Campbell says about 87 percent of the township's 54 square miles is tax exempt as public land, or protected by nonprofits such as the Nature Conservancy. He's backing a $15 million sewer treatment plant he says could get hundreds of homes off septic systems the state says are so vulnerable to flooding.
The U.S. Army Corps of Engineers is studying whether to use dredge material to build a dune or berm at Gandy's Beach or Fortescue, according to spokesman Steve Rochette. But that study includes looking ahead 50 years to see if the investment would be justified — and there's no answer yet. The Corps' focus is still the more heavily populated ocean-side barrier islands and back bays, he said.
A few environmental groups are installing "living shorelines" in the area to help prevent erosion, according to Josh Moody of the Partnership for the Delaware Estuary. Living shorelines can be composed of native wetland plants, shellfish colonies, and bioengineered materials such as coconut fiber logs.
It's unlikely Downe Township will see the kind of massive projects such as those that continually replenish oceanfront beaches and dunes. Joint federal and state beach and dune construction projects starting on Absecon Island, which includes Atlantic City, will cost $213 million.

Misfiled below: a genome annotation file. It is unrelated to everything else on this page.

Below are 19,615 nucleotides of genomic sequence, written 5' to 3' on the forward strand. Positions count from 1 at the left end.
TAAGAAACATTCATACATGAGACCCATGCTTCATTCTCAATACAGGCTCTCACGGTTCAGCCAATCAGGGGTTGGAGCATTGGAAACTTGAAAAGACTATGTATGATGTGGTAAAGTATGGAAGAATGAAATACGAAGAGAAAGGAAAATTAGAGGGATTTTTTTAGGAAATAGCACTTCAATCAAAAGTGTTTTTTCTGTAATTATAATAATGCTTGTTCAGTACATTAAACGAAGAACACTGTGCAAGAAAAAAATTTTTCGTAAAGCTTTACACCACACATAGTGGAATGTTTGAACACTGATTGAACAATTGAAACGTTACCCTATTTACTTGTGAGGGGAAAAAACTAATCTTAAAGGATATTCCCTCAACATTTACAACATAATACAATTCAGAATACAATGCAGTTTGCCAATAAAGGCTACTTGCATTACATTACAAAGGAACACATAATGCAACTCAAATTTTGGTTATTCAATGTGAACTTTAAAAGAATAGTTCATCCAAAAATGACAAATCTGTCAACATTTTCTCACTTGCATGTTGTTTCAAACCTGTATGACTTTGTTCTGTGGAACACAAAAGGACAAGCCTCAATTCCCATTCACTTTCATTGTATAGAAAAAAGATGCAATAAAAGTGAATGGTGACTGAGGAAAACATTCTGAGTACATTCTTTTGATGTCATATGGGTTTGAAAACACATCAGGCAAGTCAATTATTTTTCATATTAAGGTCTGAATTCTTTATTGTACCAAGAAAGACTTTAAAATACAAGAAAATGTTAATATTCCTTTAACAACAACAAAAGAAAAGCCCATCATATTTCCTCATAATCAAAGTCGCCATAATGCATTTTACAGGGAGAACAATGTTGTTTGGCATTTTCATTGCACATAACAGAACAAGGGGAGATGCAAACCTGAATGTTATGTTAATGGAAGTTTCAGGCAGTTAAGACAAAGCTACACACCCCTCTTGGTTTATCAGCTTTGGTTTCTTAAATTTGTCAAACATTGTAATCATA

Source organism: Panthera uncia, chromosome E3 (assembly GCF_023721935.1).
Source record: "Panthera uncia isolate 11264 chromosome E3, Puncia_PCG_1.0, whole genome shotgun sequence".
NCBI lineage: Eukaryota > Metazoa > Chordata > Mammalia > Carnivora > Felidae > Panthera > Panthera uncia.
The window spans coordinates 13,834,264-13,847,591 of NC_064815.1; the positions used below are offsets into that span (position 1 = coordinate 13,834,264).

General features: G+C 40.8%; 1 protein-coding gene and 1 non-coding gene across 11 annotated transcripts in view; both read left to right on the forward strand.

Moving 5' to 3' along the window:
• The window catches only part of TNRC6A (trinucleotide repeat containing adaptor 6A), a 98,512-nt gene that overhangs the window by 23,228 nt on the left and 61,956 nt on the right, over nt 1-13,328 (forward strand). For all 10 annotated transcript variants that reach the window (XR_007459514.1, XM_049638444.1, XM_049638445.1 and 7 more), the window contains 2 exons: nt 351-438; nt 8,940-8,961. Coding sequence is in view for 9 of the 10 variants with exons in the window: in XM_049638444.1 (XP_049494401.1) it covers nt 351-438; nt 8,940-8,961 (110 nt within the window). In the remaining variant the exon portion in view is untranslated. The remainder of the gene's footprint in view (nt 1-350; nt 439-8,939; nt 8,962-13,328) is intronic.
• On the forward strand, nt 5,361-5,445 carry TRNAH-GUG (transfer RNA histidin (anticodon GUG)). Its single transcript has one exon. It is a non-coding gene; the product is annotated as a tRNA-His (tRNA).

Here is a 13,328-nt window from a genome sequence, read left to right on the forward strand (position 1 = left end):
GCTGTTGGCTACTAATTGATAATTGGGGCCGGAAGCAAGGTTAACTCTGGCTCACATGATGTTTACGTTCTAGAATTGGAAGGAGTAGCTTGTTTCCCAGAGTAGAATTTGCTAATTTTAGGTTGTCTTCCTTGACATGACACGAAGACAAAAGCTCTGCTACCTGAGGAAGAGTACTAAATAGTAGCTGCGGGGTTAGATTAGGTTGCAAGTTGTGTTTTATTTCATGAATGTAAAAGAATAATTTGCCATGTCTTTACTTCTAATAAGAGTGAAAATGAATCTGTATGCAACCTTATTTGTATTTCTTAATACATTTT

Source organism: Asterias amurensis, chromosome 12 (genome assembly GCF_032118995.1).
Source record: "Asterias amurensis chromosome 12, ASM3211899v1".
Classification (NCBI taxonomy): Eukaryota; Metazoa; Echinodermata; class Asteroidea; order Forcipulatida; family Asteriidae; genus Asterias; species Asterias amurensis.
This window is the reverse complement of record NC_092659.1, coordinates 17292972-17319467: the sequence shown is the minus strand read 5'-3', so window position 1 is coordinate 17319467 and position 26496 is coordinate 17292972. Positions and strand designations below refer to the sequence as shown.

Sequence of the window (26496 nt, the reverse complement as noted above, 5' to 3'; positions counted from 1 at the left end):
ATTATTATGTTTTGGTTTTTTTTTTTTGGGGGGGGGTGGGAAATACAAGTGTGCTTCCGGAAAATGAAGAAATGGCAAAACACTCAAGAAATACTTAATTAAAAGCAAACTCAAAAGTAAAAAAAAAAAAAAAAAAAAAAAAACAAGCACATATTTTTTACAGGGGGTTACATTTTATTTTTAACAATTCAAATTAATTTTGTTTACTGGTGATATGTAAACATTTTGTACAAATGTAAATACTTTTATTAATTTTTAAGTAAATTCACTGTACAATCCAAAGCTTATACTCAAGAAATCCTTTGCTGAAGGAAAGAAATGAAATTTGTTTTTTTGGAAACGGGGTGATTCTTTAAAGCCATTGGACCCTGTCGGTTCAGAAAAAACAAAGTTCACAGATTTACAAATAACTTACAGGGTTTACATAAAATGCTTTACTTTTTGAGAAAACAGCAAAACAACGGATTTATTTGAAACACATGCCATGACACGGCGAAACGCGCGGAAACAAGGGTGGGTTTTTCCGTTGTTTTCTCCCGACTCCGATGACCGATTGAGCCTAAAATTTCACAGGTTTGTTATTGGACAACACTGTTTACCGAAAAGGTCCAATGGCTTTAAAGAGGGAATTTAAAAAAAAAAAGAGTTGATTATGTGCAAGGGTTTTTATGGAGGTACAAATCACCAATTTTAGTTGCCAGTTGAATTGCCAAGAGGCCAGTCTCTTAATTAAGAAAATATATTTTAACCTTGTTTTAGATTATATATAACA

State and federal officials say oceanfront projects make more sense considering the tourism tax dollars generated. Buying bay-shore homes is cheaper, too. Median housing sale listings for Downe are in the range of $130,000, compared with Avalon's $1.4 million.
Larry Hajna, a DEP spokesman, said state and federal officials were dealing with the reality of the situation.
"Along the ocean, properties are worth so much on the open market that it makes more sense for them to elevate or take other steps to protect their houses," Hajna said.
Paul Waterman, a Downe resident who owns Beaver Dam Boat Rentals at Oranokin Creek, is philosophical about the township's situation. He likes to watch eagles from his porch overlooking Glades Wildlife Refuge.
Life in Downe has always been dictated by water, he said. "You need to accept that you'll get your feet wet."
"I see changes in the amounts of different species of wildlife that should or shouldn't be here," Waterman said. "The water is warmer and crab season is six weeks ahead. And we all know warm water feeds storms."